Home thoughts He­len James, cre­ative di­rec­tor of home­wares for Dunnes Stores, shares recipes and tips from her new book

The de­signer, cook, mother and cre­ative di­rec­tor of home­wares for Dunnes Stores shares recipes and tips from her new book with Marie Claire Digby

The Irish Times Magazine - - NEWS -

‘ Ihave a mantra that ev­ery room should have a plant, a book and at least one nat­u­ral ob­ject.” He­len James, de­signer, cook, mother of three and now au­thor, has strong feel­ings on what makes a house a home, and food is an in­trin­sic part of the equa­tion.

“Is there any­thing that says ‘ home’ more than food?” she asks in her first book, A Sense of Home: Eat – Make – Sleep – Live, which is a col­lec­tion of recipes – for nat­u­ral beauty and clean­ing prod­ucts as well as de­li­cious things to eat – in ad­di­tion to de­sign in­spi­ra­tion, house­hold man­age­ment tips, and sug­ges­tions on how to make your home a place that gives you plea­sure.

When James was grow­ing up, the taste of home was an ex­otic one. Her fa­ther was the Is­lamic cu­ra­tor at the Chester Beatty Li­brary and her par­ents trav­elled ex­ten­sively in the Mid­dle East, bring­ing home with them an ar­ray of ex­otic in­gre­di­ents that would have puz­zled most 1970s Ir­ish cooks.

“Lamb tagine, pe­shawari chicken and falafel were all reg­u­lar mid­week meals in my house,” James says, while ad­mit­ting that what she craved then was the salad served at the home of her child­hood friend. “Three let­tuce leaves, a hard­boiled egg, a tomato that had been sliced into quar­ters, a slice of ham, pick­led beet­root and my favourite ad­di­tion, salad cream.”

Nowa­days, with three boys rang­ing in age from 18 to eight to cook for, and a de­mand­ing work­ing life as cre­ative di­rec­tor of home­wares for Dunnes Stores, her cook­ing falls some­where be­tween those two goal­posts of her child­hood.

“I try to pre- pre­pare food for the week on Sun­day, or at least have an idea of what each meal will be, but cook­ing for the week is more a task than a joy. For plea­sure I bake and would usu­ally bake at least one thing, but more likely two, ev­ery week­end.”

Her fail­safe fam­ily sup­per dish is fish pie. “It is not nec­es­sar­ily the quick­est thing to make, but it is if you make it on Sun­day and re­frig­er­ate for the fol­low­ing day, and ac­tu­ally it is one of those things that tastes bet­ter for it. Then I can just pop it in the oven when I come home. It’s a recipe of my mother’s and all my boys love it.

“The older boys [ 18 and 16] are great eaters . The small­est, who is eight, def­i­nitely is a prod­uct of third- child syn­drome and got away with be­ing a much pick­ier eater than his brothers, so I have to make a real ef­fort with him to get fruit and veg­eta­bles into him. Re­cently, one of his el­der brothers brought a girl home who he took quite a shine to. ‘ Mummy, I want to make her soup,’ he said to me, like in his mind the way to her heart was to make her some soup. This boy will go far, I thought.”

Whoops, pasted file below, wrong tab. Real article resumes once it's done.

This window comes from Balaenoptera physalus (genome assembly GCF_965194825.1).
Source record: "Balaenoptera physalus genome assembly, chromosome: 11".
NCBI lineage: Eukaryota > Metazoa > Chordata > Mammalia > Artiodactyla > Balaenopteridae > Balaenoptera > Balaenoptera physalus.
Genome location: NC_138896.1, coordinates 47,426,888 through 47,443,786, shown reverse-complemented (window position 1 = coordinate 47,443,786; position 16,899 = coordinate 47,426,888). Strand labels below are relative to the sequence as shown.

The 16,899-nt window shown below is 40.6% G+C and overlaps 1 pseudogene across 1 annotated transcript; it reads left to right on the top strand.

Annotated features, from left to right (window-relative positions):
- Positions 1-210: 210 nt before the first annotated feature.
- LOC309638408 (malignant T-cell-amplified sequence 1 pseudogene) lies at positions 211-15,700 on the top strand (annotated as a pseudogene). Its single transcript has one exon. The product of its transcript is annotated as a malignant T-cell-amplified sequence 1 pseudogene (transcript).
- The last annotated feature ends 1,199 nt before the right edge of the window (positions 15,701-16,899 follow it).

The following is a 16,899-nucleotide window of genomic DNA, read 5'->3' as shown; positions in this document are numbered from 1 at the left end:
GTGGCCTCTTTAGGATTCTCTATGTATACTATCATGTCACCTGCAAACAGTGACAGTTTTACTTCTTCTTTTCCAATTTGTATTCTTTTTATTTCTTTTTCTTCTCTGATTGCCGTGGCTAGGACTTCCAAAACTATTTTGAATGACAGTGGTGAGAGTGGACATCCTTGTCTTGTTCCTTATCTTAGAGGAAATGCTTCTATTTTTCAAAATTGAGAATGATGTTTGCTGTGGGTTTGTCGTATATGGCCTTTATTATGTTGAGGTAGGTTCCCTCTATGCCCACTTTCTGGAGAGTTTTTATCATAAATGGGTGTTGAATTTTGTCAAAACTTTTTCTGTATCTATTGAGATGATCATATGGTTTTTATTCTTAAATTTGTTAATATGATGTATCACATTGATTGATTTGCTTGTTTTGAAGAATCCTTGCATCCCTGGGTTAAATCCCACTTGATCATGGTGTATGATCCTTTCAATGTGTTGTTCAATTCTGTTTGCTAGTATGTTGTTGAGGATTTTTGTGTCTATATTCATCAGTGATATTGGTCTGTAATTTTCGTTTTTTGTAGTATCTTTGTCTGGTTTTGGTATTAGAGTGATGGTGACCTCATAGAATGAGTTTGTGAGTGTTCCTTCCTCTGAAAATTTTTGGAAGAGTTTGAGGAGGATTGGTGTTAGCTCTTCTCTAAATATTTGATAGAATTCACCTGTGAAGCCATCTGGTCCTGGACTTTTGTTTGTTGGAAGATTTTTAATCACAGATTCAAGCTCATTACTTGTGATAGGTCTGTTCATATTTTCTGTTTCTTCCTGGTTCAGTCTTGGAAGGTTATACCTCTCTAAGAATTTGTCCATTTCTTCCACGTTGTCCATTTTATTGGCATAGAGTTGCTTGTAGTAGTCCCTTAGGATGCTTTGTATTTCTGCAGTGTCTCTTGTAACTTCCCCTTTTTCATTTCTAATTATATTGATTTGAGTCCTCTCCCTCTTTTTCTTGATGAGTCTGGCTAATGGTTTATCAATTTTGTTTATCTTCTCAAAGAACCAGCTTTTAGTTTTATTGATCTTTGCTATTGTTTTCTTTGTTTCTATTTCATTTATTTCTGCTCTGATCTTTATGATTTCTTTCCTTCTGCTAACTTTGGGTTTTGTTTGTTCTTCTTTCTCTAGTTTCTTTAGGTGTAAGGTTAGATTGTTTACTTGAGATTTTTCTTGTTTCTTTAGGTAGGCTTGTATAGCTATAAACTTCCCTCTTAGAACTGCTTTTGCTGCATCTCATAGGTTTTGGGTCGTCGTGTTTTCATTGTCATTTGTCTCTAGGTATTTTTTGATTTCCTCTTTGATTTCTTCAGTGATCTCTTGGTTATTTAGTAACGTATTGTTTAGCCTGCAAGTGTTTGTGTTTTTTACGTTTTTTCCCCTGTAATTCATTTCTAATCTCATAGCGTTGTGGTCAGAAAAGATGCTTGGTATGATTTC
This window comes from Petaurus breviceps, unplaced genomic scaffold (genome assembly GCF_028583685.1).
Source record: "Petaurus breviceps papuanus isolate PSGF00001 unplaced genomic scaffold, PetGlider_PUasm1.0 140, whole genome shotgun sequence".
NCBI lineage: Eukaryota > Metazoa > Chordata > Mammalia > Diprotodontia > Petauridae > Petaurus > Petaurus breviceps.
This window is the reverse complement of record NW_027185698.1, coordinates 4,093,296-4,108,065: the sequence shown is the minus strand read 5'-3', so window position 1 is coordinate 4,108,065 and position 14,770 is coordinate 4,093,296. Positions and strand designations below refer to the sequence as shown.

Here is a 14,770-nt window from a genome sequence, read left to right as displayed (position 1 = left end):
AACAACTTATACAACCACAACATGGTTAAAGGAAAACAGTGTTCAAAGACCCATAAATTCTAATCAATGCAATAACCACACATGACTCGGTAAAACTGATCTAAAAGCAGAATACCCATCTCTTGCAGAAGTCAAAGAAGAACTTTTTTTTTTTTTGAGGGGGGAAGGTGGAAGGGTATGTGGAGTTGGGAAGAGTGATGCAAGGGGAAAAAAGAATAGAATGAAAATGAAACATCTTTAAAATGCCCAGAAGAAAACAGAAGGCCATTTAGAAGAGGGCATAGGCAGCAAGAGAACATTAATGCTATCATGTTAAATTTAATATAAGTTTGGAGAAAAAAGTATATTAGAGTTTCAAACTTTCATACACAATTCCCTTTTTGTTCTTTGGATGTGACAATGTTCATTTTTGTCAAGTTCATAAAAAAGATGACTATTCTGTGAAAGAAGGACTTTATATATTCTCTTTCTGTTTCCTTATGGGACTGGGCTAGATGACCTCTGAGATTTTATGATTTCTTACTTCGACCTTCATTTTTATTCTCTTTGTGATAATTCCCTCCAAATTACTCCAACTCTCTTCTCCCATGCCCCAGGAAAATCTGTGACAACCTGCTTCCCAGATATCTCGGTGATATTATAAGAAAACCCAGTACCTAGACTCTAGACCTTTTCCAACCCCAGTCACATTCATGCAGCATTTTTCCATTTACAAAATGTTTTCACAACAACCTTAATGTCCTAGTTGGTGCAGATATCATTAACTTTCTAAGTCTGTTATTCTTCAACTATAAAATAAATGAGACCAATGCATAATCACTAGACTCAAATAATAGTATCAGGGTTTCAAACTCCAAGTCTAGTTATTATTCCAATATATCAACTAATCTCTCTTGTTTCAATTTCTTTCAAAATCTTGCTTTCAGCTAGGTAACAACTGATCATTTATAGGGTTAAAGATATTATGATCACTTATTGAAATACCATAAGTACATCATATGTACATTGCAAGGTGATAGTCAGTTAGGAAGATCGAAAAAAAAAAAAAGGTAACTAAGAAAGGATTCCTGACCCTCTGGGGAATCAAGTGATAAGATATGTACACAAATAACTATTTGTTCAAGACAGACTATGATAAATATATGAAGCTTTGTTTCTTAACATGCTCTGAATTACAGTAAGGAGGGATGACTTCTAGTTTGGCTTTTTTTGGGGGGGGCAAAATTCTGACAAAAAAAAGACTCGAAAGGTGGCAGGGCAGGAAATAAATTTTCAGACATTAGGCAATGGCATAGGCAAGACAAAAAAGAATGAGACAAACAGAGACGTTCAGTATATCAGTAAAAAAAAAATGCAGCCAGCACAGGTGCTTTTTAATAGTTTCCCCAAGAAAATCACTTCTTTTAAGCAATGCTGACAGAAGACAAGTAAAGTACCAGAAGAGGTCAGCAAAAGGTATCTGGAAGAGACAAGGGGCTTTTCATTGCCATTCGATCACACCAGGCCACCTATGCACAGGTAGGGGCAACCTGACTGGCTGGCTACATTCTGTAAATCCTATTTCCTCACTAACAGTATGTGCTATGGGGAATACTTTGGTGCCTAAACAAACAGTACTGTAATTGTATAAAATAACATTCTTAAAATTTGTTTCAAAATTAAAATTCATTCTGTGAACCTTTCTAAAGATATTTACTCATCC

Bak­ing is James’s pas­sion, and her ther­apy, of sorts.

“Bak­ing re­ally is a kind of med­i­ta­tion for me and a cre­ative pur­suit. I can get lost in it.

A day spent bak­ing is heaven to me.

“A few years ago I did a sour­dough work­shop at Bal­ly­maloe with Chad Robert­son from Tar­tine. As I sat there on the first day lis­ten­ing to him talk about hy­dra­tion of the dough, I ac­tu­ally started cry­ing, tears just started stream­ing down my face, I was just so happy . . . maybe I should give it all up and just bake bread ev­ery day. Maybe one day.”

When she re­turned from her sec­ond stint work­ing with Donna Karan in New York, in 2011, James bought a house in Castle­pol­lard in Co West­meath, pho­to­graphs of which – her sit­tin­groom, bed­room, bath­room and nu­mer­ous taste­ful ar­range­ments of trea­sured ob­jects – pop up through­out the book.

“It was re­ally im­por­tant to me that we shot some of the book in my own home, show­ing my aes­thetic. Re­ally, this book is a very per­sonal project. All of the styling was done by me us­ing my per­sonal items, not props, and all of the food you see was cooked/ baked by me. There wasn’t a team of stylists and chefs be­hind the scenes.

“There are also a lot of my own pho­to­graphs, from daily life and fam­ily pho­tos. When I first showed my mum some of the proofs she looked at a pic­ture and said, ‘ Good­ness, when I bought that wooden bowl in the souk in Su­dan 50 years ago, I didn’t think one day I would be look­ing at it fea­tur­ing in my daugh­ter’s book.’”

She sold the house in West­meath ear­lier this year and is search­ing for a new house in Dublin to turn into a home.

“I am rent­ing at the mo­ment which is a chal­lenge as I find it hard to live some­where that I can’t com­pletely make my own. But I have made it my own as much as is pos­si­ble. I fill my spare mo­ments with the dreams of what I would do if I ac­tu­ally owned it, and what I will do when I have my next home,” says the for­mer co- pre­sen­ter of the pop­u­lar RTÉ tele­vi­sion show, Home of the Year.

“The most in­ter­est­ing in­te­ri­ors are the ones that have been cre­ated over a long pe­riod of time with­out the mark of an out­side de­signer. I re­alise that not ev­ery­one finds that an easy thing to do, and the best in­te­rior de­sign­ers are the ones that lis­ten to their clients and re­flect them, as op­posed to a copy of some­thing they want to do, or have seen.” A Sense of Home: Eat – Make – Sleep – Live, by He­len James, is pub­lished by Ha­chette Books Ire­land, £ 19.99

p‘ r‘ I try to pre- epare food for the week on Sun­day, or at least have an idea of what each meal will be, but cook­ing for the week is more a task than a joy

He­len James: de­signer, cook, mother of three and now au­thor

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